8 September 2023 – 28 October 2023

A reduced visual language with simultaneous concentration on the essentials of their artistic concern, combined with a high degree of sensuality, connects the works of
Nadja Adelmann (*1987) and Alyona Volkova (*1994), who studied together in a class at the Städelschule in Frankfurt.

In both installation and painting, they create works of art that captivate the viewer not only in terms of content, but also through surprising details that are pointed in meaning or elaborated in a visually meticulous manner, allowing a contemplative approach. It becomes clear that although Alyona Volkova’s paintings and sculptures are committed to a representational language and the artistic handwriting remains visible through the painterly process, they are linked to Nadja Adelmann’s abstract sculptures made of industrially manufactured materials by a minimalist artistic attitude. This is also underlined by the fact that both have shifted the central meaning of their works to the reception by the viewer.

Both artists transform the waves of their feelings and thoughts into matter which allows a contemplative approach to resonate with people and create waves in them in turn. Conceptually, Nadja Adelmann works from the outside in. She observes the society around her using theories of perception, sociology, quantum physics and linguistics, then processes it through her own lenses and filters. Alyona Volkova, on the other hand, explores the ontology of that what lies within the visible matter – the inner world, while simultaneously engaging with philosophical concepts of consciousness and inner peace found in Western and Eastern philosophies.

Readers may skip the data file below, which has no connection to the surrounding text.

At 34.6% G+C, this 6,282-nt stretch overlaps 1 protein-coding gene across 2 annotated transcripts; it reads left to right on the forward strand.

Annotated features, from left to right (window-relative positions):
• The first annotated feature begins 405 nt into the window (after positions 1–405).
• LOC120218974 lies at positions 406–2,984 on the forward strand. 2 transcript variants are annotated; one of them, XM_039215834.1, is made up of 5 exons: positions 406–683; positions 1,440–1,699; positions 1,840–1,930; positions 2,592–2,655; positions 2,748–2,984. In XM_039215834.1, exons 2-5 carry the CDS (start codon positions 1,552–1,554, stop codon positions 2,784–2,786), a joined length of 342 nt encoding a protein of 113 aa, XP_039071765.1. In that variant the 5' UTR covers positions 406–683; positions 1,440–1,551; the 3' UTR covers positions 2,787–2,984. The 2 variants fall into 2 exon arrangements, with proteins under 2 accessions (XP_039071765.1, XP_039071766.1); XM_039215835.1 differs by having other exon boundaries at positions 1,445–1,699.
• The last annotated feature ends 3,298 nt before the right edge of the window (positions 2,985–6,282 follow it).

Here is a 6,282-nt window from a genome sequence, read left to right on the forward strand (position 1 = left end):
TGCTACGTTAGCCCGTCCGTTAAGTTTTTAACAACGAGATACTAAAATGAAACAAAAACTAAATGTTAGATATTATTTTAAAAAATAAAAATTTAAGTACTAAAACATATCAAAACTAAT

As a further unifying element, the motif of time runs like a thread through the works of both artists. While Alyona Volkova wants to capture the moment of timelessness in her paintings and sculptures, Nadja Adelmann often uses the infinite repetition of movement in her sculptures to create this feeling of detachment from time itself and thus enable the viewer to immerse himself in the work. The moment of timelessness, however, is not a static state for either of them. On the contrary – in the sense of the Heraclitean Panta Rhei, the works of both artists are also in a constant state of flux through interaction with the viewer.